Plywood is a very verstatile and cheap board that can do a lot of things. Besides furniture making and house building, it can be used in so many occations. Look around and you will find so many plywood application.
Plywood as a window protection in hurricanes
The typhoon and hurricanes make great threat on the houses along the coast and on the islands. It is convenient for a family to cut plywood and nail it on the windows. Not only cheap, but also doable.
Recently U.S. plywood producers claimed Brazilian plywood has a high risk of failure in major hurricanes, but consumers can’t tell because the imported wood is falsely certified as structurally grade. In a lawsuit filed in U.S. District Court in Fort Lauderdale, the companies allege that since 2017, two American inspection firms and an accreditation agency failed to perform their quality control when millions sheets of plywood was imported into the U.S. via Florida.
“As a result, U.S. residents who live in buildings constructed with low grade Brazilian plywood are exposed to high risk of injury or death, particularly in the event of a hurricane” the suit says. Chinese plywood have been tarriffed a lot in 2017.
PLYWOOD USED AFTER MARIA
The plywood is mainly used in the construction of residential and commercial buildings. Homeowners use it to help protect their windows from high winds and storm debris during hurricanes. In a call interview, plaintiff attorney Michael Haglund, of Portland, Ore., said on Sept. 6 that some of the plywood in question was used to help with rebuilding in Puerto Rico after Hurricane Maria.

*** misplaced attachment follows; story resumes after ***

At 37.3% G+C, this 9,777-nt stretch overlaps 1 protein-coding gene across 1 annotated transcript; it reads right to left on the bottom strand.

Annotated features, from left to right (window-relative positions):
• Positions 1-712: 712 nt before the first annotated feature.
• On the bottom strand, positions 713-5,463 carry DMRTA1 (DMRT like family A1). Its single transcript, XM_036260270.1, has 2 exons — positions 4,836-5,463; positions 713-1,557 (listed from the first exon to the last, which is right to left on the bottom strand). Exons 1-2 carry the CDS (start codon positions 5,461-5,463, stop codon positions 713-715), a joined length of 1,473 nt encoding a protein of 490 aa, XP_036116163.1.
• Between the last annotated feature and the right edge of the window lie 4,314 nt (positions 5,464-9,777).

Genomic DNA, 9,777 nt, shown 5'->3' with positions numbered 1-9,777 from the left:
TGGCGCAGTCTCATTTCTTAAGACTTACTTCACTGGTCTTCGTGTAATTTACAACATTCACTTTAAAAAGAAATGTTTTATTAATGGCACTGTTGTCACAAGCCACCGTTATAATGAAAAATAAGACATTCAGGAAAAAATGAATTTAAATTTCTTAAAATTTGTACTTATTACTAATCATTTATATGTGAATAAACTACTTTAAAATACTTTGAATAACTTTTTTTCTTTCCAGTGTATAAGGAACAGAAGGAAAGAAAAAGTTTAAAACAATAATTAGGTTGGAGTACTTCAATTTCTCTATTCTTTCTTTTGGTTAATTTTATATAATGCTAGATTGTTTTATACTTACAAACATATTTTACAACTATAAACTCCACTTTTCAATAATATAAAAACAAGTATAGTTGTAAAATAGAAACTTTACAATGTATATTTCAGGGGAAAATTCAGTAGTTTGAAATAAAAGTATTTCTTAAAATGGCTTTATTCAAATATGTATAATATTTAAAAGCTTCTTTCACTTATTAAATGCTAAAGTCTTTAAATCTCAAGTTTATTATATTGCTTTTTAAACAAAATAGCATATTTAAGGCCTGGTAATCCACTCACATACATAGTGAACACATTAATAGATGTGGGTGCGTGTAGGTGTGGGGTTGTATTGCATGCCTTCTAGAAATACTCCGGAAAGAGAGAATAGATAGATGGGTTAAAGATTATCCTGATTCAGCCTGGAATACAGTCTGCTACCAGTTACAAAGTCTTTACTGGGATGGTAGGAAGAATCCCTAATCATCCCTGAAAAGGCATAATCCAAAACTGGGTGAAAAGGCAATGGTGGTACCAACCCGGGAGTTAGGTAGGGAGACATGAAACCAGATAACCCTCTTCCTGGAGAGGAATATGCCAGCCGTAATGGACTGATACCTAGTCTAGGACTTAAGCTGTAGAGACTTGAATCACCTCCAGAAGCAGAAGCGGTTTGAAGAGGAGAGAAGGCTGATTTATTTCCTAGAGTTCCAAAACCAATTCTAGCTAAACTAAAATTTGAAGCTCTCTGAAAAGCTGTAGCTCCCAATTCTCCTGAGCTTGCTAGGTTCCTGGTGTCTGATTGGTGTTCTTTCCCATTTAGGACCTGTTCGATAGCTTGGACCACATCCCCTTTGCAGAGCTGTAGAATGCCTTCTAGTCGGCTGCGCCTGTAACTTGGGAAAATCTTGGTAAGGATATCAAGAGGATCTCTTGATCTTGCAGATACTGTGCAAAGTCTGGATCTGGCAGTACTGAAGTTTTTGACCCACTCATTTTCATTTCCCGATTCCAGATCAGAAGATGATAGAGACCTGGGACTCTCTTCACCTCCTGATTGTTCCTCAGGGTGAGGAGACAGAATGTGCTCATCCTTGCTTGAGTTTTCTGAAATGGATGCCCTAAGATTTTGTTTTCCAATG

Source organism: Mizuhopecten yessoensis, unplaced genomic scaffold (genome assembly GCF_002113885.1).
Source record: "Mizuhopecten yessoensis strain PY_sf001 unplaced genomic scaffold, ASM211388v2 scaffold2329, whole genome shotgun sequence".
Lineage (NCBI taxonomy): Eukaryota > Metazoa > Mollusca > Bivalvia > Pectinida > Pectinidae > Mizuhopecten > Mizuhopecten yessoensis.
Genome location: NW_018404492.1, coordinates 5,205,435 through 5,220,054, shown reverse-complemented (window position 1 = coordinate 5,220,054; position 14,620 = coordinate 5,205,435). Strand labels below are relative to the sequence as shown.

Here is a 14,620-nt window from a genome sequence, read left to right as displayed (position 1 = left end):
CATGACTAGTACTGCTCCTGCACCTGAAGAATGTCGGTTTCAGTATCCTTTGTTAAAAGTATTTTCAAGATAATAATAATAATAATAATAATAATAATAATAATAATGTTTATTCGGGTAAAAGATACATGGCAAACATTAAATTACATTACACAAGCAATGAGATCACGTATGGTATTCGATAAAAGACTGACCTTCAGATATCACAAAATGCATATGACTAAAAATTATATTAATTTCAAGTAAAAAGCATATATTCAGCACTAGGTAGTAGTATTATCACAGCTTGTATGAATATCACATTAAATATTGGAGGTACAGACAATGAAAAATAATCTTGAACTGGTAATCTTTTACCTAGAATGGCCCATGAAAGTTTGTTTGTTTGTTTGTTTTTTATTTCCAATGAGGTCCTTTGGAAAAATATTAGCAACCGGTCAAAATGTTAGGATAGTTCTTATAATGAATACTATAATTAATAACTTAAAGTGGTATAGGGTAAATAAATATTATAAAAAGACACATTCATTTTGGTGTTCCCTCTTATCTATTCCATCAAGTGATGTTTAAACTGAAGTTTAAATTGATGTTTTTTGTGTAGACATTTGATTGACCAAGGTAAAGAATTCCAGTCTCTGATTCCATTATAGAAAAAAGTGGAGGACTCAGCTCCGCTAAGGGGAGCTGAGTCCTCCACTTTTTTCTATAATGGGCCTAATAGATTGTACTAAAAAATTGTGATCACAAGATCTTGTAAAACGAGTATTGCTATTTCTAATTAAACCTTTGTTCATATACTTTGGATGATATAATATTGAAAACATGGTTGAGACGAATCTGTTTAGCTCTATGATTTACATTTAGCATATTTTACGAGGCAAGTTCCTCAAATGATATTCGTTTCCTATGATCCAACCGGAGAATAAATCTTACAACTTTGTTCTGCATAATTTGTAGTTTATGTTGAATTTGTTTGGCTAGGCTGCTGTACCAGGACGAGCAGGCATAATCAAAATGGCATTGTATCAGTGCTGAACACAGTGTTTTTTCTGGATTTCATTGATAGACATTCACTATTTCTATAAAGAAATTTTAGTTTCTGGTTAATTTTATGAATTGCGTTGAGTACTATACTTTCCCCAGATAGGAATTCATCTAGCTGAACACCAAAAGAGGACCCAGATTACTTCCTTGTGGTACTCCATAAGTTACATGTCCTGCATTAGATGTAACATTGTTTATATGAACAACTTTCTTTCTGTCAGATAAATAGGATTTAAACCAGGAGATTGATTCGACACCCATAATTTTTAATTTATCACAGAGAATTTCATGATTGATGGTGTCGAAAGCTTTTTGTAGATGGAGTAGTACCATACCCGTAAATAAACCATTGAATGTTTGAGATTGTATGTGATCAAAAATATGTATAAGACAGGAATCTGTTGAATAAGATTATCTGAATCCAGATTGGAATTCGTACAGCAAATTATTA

“The really unfortunate fact is that it is being passed off as structural plywood when it can’t meet that standard,” he said.
The suit was filed by a group of 10 plywood producers in the South and Pacific Northwest against inspection services PFSTECO of Wisconsin and Timber Products Inspection Inc. of Georgia. A third defendant named in the suit is International Accreditation Service of California, which is the accrediting service for the two inspection firms.
DENIED BY COMPANY
Timber Products President Jay Moore denied the allegations last Friday when the South Florida Sun-Sentinel contacted his company.
“We have reviewed the allegations of the complaint and believe that they are both misleading and totally without legal merit,” Moore said by email. “Timber Products will defend itself vigorously in court and is confident that the facts will show that its conduct and practices were in all respects consistent with its responsibilities and the standards applicable to plywood industry.” Moore said he would offer a more detailed response to the allegations in the near future. The two other companies couldn’t be reached for comment despite telephone messages.
SAMPLED BY LAB
In the complaint, the U.S. producers allege that 30 companies operating 35 plywood plants in Brazil “ have been wrongly stamping millions of square feet of structural plywood panels imported into the United States” as meeting American standards.
The American producers, who also allege in their complaint that Brazilian plywood is driving down the prices and quality of plywood on the U.S. market, said they had a nonprofit lab in Washington state teststarting samples of the imported plywood in 2017.
The U.S. producers’ suit, which alleges false advertising and negligence on the part of the inspection services, is seeking $300 million in damages and wants the court to direct PFS-TECO and TPI to “immediately withdraw” the Brazilians’ licenses to make structural plywood.